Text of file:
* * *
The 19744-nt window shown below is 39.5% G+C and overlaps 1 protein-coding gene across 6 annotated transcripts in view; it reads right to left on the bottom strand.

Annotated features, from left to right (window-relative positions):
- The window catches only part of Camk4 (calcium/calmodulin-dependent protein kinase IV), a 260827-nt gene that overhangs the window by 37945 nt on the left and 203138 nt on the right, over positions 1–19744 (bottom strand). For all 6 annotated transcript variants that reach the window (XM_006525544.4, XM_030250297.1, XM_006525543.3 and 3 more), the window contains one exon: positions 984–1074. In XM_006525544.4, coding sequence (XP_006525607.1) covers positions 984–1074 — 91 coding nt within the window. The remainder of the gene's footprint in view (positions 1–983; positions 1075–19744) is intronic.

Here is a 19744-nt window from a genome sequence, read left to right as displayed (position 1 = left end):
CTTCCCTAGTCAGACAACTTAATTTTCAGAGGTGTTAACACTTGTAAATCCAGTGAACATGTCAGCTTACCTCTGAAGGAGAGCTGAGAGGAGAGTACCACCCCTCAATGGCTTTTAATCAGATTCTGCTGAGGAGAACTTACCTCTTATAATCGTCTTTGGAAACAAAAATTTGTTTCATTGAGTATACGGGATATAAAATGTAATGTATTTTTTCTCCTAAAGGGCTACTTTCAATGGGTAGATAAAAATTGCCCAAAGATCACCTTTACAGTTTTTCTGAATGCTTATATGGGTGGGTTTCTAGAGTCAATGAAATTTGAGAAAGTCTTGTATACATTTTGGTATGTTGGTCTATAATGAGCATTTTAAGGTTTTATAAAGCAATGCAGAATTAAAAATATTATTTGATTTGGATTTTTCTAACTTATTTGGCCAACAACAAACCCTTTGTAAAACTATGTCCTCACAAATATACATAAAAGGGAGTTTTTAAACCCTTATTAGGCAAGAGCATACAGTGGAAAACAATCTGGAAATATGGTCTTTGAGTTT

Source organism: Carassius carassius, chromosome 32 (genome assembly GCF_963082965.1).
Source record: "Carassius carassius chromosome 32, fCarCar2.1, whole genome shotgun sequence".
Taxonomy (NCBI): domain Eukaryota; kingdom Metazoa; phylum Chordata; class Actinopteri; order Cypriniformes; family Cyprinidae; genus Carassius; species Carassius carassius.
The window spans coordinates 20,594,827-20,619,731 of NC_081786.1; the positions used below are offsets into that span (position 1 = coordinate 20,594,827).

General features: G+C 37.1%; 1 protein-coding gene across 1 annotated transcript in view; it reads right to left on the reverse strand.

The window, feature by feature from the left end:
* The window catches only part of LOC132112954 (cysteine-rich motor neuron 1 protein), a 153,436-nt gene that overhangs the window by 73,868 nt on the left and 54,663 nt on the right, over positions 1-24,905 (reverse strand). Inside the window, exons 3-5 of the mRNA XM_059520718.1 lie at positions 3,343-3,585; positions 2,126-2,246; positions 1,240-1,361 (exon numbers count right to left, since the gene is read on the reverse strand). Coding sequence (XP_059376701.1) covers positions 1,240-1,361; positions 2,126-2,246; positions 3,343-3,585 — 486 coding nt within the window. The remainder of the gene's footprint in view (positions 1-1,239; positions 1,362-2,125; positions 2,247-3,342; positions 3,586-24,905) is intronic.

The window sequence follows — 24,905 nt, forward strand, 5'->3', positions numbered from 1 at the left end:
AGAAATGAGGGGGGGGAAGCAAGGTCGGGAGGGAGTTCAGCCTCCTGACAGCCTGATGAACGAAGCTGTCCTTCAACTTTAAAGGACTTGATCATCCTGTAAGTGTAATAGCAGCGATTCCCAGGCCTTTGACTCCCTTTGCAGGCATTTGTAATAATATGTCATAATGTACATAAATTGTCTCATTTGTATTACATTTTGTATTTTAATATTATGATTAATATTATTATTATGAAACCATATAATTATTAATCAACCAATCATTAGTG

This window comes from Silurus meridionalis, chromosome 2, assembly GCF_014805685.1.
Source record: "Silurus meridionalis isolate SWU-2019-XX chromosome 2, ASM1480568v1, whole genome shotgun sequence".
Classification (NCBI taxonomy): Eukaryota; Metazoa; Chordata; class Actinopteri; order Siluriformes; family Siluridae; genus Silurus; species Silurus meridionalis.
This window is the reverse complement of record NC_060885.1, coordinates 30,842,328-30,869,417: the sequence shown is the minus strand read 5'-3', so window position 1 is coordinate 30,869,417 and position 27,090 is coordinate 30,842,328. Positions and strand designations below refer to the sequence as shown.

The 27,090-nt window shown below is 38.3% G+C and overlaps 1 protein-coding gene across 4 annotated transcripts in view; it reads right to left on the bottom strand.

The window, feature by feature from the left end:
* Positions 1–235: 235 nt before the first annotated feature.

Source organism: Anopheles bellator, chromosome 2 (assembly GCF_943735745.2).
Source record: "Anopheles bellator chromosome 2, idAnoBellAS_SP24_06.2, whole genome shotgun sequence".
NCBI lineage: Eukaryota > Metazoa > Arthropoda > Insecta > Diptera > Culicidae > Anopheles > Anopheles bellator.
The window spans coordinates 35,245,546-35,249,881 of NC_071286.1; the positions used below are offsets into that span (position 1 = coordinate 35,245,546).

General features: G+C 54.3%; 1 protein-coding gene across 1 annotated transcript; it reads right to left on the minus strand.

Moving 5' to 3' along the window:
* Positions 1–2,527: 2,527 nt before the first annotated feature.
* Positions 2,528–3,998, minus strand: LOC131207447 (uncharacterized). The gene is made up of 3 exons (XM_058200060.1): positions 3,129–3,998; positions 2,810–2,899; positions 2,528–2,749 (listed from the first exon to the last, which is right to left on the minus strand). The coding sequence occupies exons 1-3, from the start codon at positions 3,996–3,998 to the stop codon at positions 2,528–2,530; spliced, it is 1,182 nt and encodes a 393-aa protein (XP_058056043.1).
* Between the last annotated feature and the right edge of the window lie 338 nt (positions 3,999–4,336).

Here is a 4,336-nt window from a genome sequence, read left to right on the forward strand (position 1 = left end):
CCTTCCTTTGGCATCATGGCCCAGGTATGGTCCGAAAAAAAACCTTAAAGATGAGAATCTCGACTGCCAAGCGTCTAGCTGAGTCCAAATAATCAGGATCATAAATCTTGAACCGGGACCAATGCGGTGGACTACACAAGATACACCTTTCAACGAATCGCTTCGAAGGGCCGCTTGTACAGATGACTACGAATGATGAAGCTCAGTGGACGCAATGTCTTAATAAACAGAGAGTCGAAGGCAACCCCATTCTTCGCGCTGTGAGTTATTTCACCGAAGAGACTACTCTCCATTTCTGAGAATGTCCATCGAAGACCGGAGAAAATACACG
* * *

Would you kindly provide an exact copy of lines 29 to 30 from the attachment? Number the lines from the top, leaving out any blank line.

* Positions 2,528–3,998, minus strand: LOC131207447 (uncharacterized). The gene is made up of 3 exons (XM_058200060.1): positions 3,129–3,998; positions 2,810–2,899; positions 2,528–2,749 (listed from the first exon to the last, which is right to left on the minus strand). The coding sequence occupies exons 1-3, from the start codon at positions 3,996–3,998 to the stop codon at positions 2,528–2,530; spliced, it is 1,182 nt and encodes a 393-aa protein (XP_058056043.1).
* Between the last annotated feature and the right edge of the window lie 338 nt (positions 3,999–4,336).